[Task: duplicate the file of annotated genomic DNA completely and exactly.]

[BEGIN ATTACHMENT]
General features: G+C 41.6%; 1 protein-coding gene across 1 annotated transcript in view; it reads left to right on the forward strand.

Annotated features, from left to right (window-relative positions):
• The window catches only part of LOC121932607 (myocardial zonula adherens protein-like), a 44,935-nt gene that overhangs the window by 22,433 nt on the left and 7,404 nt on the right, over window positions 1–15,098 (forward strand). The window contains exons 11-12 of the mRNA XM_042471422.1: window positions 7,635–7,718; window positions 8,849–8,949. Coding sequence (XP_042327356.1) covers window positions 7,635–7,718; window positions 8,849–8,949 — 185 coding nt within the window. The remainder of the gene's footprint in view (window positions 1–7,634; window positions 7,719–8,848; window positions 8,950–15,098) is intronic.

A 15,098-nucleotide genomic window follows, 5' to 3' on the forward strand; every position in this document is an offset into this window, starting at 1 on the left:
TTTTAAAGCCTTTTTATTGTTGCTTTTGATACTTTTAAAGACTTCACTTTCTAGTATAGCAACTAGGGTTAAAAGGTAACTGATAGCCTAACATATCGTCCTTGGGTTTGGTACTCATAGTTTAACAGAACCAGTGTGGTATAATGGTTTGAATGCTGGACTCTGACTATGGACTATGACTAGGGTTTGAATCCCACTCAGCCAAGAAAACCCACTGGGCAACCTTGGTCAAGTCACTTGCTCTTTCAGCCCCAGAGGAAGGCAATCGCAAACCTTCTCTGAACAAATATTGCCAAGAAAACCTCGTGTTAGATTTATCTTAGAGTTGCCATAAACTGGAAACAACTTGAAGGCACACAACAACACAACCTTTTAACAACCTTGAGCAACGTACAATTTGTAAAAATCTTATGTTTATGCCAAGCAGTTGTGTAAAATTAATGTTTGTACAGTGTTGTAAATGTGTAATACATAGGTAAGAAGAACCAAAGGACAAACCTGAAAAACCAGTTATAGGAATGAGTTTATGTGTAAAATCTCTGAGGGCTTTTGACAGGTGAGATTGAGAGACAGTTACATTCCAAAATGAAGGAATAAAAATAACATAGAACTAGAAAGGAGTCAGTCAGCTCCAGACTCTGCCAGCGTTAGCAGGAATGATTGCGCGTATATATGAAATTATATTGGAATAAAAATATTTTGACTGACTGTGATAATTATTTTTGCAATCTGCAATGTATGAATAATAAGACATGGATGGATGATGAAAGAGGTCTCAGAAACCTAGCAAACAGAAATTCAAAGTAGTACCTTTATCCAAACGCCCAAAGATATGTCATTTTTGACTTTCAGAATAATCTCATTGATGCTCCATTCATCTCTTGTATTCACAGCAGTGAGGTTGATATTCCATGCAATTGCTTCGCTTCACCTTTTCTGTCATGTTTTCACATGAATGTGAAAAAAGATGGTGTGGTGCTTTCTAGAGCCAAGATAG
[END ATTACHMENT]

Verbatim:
General features: G+C 41.6%; 1 protein-coding gene across 1 annotated transcript in view; it reads left to right on the forward strand.

Annotated features, from left to right (window-relative positions):
• The window catches only part of LOC121932607 (myocardial zonula adherens protein-like), a 44,935-nt gene that overhangs the window by 22,433 nt on the left and 7,404 nt on the right, over window positions 1–15,098 (forward strand). The window contains exons 11-12 of the mRNA XM_042471422.1: window positions 7,635–7,718; window positions 8,849–8,949. Coding sequence (XP_042327356.1) covers window positions 7,635–7,718; window positions 8,849–8,949 — 185 coding nt within the window. The remainder of the gene's footprint in view (window positions 1–7,634; window positions 7,719–8,848; window positions 8,950–15,098) is intronic.

A 15,098-nucleotide genomic window follows, 5' to 3' on the forward strand; every position in this document is an offset into this window, starting at 1 on the left:
TTTTAAAGCCTTTTTATTGTTGCTTTTGATACTTTTAAAGACTTCACTTTCTAGTATAGCAACTAGGGTTAAAAGGTAACTGATAGCCTAACATATCGTCCTTGGGTTTGGTACTCATAGTTTAACAGAACCAGTGTGGTATAATGGTTTGAATGCTGGACTCTGACTATGGACTATGACTAGGGTTTGAATCCCACTCAGCCAAGAAAACCCACTGGGCAACCTTGGTCAAGTCACTTGCTCTTTCAGCCCCAGAGGAAGGCAATCGCAAACCTTCTCTGAACAAATATTGCCAAGAAAACCTCGTGTTAGATTTATCTTAGAGTTGCCATAAACTGGAAACAACTTGAAGGCACACAACAACACAACCTTTTAACAACCTTGAGCAACGTACAATTTGTAAAAATCTTATGTTTATGCCAAGCAGTTGTGTAAAATTAATGTTTGTACAGTGTTGTAAATGTGTAATACATAGGTAAGAAGAACCAAAGGACAAACCTGAAAAACCAGTTATAGGAATGAGTTTATGTGTAAAATCTCTGAGGGCTTTTGACAGGTGAGATTGAGAGACAGTTACATTCCAAAATGAAGGAATAAAAATAACATAGAACTAGAAAGGAGTCAGTCAGCTCCAGACTCTGCCAGCGTTAGCAGGAATGATTGCGCGTATATATGAAATTATATTGGAATAAAAATATTTTGACTGACTGTGATAATTATTTTTGCAATCTGCAATGTATGAATAATAAGACATGGATGGATGATGAAAGAGGTCTCAGAAACCTAGCAAACAGAAATTCAAAGTAGTACCTTTATCCAAACGCCCAAAGATATGTCATTTTTGACTTTCAGAATAATCTCATTGATGCTCCATTCATCTCTTGTATTCACAGCAGTGAGGTTGATATTCCATGCAATTGCTTCGCTTCACCTTTTCTGTCATGTTTTCACATGAATGTGAAAAAAGATGGTGTGGTGCTTTCTAGAGCCAAGATAG